- Manufacturing: Industrial production edged down 0.1% in May after increasing 0.9% in April. Nevertheless, total industrial production is 3.5% higher in May than it was a year earlier. Manufacturing production fell 0.7% in May, largely because truck assemblies were disrupted by a major fire at a parts supplier. Excluding motor vehicles and parts, factory output moved down 0.2%. The index for mining rose 1.8%, its fourth consecutive month of growth; the output of utilities moved up 1.1%. New orders for manufactured durable goods climbed 0.6% in May following two consecutive monthly decreases.
- Imports and exports: The advance report on international trade in goods revealed that the trade gap decreased by $2.5 billion in May from April. The deficit for May was $64.8 billion (the April deficit was $67.3 billion). May exports of goods jumped 2.1%, while imports increased 0.2%. On a seasonally adjusted basis, May’s total imports ($208,405 billion) far exceeded exports ($143,560 billion). Both import and export prices are starting to move higher. Import and export prices are starting to move higher; both increased 0.6% in May after climbing 0.3% and 0.6%, respectively, in April. Over the last 12 months, import prices have increased 4.3% and export prices are up 4.9%.
- International markets: Investors, both at home and abroad, may be concerned that the escalating trade dispute between the United States and several other important trade partners may stunt global economic growth. Despite the negative trade rhetoric, China’s economy expanded at a rate of 6.8% in the first quarter, much to the surprise of some investors and economic analysts. On the other hand, potential trade tariffs may have impacted Europe’s largest economy. Germany’s gross domestic product stalled in the first quarter, growing at a subdued rate of 1.2% after expanding 2.5% in the fourth quarter. Overall, the eurozone GDP also decelerated to a growth rate of 1.7% in the first quarter, down from the 2.7% rate of growth in the fourth quarter.
- Consumer confidence: Consumer confidence, as measured by The Conference Board Consumer Confidence Index®, dipped 2.4% in June following an increase in May. According to the report, consumers’ confidence in the present economic conditions remained relatively the same as in May, but expectations for future growth were tempered. This reading may be reflective of the imposition of tariffs and the ongoing trade war.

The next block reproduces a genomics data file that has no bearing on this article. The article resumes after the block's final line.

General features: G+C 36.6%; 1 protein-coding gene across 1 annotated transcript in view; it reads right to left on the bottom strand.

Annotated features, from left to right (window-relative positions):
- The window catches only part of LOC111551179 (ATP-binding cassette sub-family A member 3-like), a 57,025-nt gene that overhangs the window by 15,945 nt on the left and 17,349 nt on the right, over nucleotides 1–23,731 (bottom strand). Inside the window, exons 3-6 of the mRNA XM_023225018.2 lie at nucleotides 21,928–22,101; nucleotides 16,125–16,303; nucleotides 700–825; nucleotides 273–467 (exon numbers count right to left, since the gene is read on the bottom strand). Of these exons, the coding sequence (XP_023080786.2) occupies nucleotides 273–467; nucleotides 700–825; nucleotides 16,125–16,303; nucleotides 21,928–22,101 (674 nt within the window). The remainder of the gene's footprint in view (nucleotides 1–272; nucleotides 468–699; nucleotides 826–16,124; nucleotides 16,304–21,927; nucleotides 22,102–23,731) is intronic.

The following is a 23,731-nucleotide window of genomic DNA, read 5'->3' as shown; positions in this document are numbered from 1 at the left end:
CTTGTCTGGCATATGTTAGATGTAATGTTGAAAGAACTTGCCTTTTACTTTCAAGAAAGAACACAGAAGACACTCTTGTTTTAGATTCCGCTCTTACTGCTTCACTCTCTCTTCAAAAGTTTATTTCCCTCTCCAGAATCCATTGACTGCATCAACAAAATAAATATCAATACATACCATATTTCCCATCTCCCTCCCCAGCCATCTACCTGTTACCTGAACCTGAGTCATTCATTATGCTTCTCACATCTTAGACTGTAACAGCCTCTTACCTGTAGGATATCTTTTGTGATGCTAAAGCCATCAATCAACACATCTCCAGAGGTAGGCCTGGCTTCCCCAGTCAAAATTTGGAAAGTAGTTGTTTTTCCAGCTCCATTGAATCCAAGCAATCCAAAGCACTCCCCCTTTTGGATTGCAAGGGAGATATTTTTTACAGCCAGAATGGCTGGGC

Eye on the Month Ahead
Moving to the second half of the year, the economy in general and the market in particular will likely react based on the ongoing global economic trade wars. Fewer imports could lead to more domestic sales, which could add to job growth. However, prices could also increase at a rate ahead of wage growth.
Data sources: Economic: Based on data from U.S. Bureau of Labor Statistics (unemployment, inflation); U.S. Department of Commerce (GDP, corporate profits, retail sales, housing); S&P/Case-Shiller 20-City Composite Index (home prices); Institute for Supply Management (manufacturing/services). Performance: Based on data reported in WSJ Market Data Center (indexes); U.S. Treasury (Treasury yields); U.S. Energy Information Administration/Bloomberg.com Market Data (oil spot price, WTI Cushing, OK); www.goldprice.org (spot gold/silver); Oanda/FX Street (currency exchange rates). News items are based on reports from multiple commonly available international news sources (i.e. wire services) and are independently verified when necessary with secondary sources such as government agencies, corporate press releases, or trade organizations. All information is based on sources deemed reliable, but no warranty or guarantee is made as to its accuracy or completeness. Neither the information nor any opinion expressed herein constitutes a solicitation for the purchase or sale of any securities, and should not be relied on as financial advice. Past performance is no guarantee of future results. All investing involves risk, including the potential loss of principal, and there can be no guarantee that any investing strategy will be successful.